As I read Susan Patton’s recent Wall Street Journal article about how college women need to focus, first and foremost, on finding husbands, my initial thought was “hogwash.” Saying a woman must marry a man who’s her intellectual equal because otherwise her spouse will get a glazed look on his face when the conversation turns to Noam Chomsky or the Bayeux Tapestry is both nonsense and extraordinarily affected (I majored in Medieval Studies in college and in my experience, outside of a school setting, the conversation has never, ever turned to the Bayeux Tapestry).
Telling women that well-educated men are more likely to be interested in younger, less challenging women doesn’t really ring true. The men I know, no matter what their age, are seeking intelligent, interesting, kind, generally age-appropriate and yes, attractive women (and these are not mutually exclusive concepts). And telling women that men won’t buy the cow if the milk is free is a concept even my very traditional mother, who was in her eighties when she died several years ago, would have laughed at.
But my second and more considered reaction to Ms. Patton’s article was that it was somewhat pathetic, yet completely understandable. Ms. Patton is trying to sell an upcoming book and the article, almost identical to what Ms. Patton, the President of Princeton’s Class of 1977, said last year in the pages of the Daily Princetonian, sets up a scenario that is often a guaranteed marketing winner: it’s controversial and pits women against women.
The sad truth is that in our day and age, one of the few ways for men or women to get notoriety and book sales or television contracts, is to say something wildly controversial that will stir up a tempest. Online blogs, newspapers, television and mass media are all looking for stories that generate clicks or comments or fights and the more hostile and crazy the comments, the better. Buzz is rarely created by solid, decent, advice; we would rather rail against some of Amy Chua’s bizarre mothering patterns or feel superior when Ann Coulter says something outrageous.
Yet you’re unlikely to read too many stories about dads who focus on their careers versus dads who put their children above their work. However, the media and yes, the public, seems to take a special zest when women are pitted against women. Stay-at-home moms versus working moms, feminists versus stay-at-home moms, the Real Housewives of wherever, women bosses who tyrannize their female employees, and, of course, in Susan Patton’s world, younger unintelligent attractive women against dour careerists.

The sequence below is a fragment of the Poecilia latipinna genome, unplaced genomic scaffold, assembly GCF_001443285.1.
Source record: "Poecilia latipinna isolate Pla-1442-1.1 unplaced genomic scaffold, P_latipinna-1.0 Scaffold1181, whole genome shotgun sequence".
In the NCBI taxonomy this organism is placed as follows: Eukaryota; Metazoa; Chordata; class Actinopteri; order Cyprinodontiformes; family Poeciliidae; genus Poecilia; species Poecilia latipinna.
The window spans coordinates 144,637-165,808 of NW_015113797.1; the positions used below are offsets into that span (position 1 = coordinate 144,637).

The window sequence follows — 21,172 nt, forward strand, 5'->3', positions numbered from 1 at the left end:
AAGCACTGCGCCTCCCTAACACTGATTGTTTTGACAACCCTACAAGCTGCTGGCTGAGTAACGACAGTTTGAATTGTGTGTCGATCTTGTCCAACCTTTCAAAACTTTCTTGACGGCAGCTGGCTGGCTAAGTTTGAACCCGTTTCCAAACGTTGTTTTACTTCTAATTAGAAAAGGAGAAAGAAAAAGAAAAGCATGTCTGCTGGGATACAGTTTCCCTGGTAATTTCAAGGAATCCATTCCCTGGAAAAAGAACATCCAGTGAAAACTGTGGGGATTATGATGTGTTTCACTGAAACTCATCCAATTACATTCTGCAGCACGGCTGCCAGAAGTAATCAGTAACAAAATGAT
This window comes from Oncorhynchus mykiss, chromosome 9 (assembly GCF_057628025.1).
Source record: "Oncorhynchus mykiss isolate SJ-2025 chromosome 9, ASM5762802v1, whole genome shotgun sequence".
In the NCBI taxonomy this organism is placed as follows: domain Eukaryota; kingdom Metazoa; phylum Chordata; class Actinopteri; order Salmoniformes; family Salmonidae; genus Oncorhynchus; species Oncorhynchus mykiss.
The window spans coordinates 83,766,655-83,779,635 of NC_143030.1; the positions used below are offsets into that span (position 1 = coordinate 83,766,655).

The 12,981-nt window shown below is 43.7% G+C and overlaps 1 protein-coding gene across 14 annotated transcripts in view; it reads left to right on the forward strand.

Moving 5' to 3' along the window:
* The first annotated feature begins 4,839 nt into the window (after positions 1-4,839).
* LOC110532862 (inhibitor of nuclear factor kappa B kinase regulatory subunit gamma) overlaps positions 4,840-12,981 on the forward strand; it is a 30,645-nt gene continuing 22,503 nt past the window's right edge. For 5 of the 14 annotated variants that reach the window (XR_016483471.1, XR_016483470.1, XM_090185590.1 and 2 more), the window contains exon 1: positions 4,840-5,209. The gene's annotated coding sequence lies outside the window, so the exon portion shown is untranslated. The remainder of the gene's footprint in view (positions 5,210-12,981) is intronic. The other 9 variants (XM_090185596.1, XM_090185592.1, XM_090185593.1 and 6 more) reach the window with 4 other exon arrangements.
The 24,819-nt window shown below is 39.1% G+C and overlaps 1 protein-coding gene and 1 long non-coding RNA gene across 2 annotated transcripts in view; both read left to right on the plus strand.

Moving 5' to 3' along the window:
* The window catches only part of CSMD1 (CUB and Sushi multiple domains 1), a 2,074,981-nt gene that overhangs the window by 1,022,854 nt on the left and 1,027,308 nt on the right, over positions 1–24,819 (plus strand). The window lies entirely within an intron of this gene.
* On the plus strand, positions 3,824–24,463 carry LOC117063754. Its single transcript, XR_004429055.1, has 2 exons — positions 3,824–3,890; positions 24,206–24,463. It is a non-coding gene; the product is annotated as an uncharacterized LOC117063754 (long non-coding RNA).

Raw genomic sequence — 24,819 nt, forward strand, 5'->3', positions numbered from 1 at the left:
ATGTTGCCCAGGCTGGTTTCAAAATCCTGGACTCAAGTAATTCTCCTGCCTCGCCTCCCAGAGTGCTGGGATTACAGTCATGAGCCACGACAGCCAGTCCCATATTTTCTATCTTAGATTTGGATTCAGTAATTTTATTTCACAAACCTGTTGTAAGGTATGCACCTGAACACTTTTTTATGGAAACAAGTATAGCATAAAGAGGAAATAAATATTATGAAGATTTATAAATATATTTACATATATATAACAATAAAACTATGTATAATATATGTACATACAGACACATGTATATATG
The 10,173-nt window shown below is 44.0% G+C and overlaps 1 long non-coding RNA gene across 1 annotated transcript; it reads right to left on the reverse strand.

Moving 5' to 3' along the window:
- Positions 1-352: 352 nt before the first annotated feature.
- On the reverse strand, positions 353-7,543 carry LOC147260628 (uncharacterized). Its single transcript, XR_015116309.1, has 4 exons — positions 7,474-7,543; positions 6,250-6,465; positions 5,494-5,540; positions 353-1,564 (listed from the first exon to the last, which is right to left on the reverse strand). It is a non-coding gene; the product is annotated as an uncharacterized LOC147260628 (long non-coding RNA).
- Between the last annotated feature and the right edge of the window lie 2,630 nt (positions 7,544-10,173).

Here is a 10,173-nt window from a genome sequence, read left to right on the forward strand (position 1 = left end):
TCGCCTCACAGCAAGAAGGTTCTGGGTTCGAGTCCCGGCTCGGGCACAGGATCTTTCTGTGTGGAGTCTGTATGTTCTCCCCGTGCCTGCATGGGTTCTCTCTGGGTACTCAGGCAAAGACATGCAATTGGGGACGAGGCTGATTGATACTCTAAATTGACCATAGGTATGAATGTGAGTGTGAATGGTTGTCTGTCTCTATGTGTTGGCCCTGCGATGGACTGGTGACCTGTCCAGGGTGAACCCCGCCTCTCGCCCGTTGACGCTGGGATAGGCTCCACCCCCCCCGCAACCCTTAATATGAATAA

Well, I’d like to propose a change. Let’s stop listening to women who make other women the enemy to sell books, or get a spot on Fox News or MSNBC. Let’s stop listening to people who make the same controversial nonsensical statements over and over again. Be careful about advice that stems from an ongoing bitter personal experience, in Ms. Patton’s case, an acrimonious divorce. Let’s go back to the advice I used to give my own children when they were little – be generous, share, don’t be mean (and don’t eat the sand from the sandbox, but that’s a different article).
So here’s the advice I would give about love and relationships. Hopefully it applies to our sons and daughters, as well as ourselves.
• Always leave yourself open to love. Don’t prejudge people, don’t assume that credentials make the man or woman, and find someone who truly loves and gets you, not an image of you. Don’t have a list of characteristics that someone has to meet, but don’t settle for less than you deserve either.
• Be a person who is willing to grow and change, no matter what your age. Embrace new ideas, people and perspectives, listen, care, be adventurous, be committed to your interests and always, always show compassion. Take chances in your life, but keep your friendships strong.
• The true constants in marriage or a relationship are humor, patience, a good heart and a similar view of how you want to live. You can be intellectually compatible and miserable, but it is unusual to be miserable with someone who makes you laugh, values you on a daily basis, and shares the same goals and dreams.
Repeating yourself, being a one-trick pony, even if you’re just trying to gin up controversy to sell a book, is not the way to go about life. Viewing other women as competitors and life as a zero-sum game is not conducive to true happiness. And, for what it’s worth, bringing up Noam Chomsky or God forbid the Bayeux Tapestry at the dinner table is a sure-fire way to not be invited back.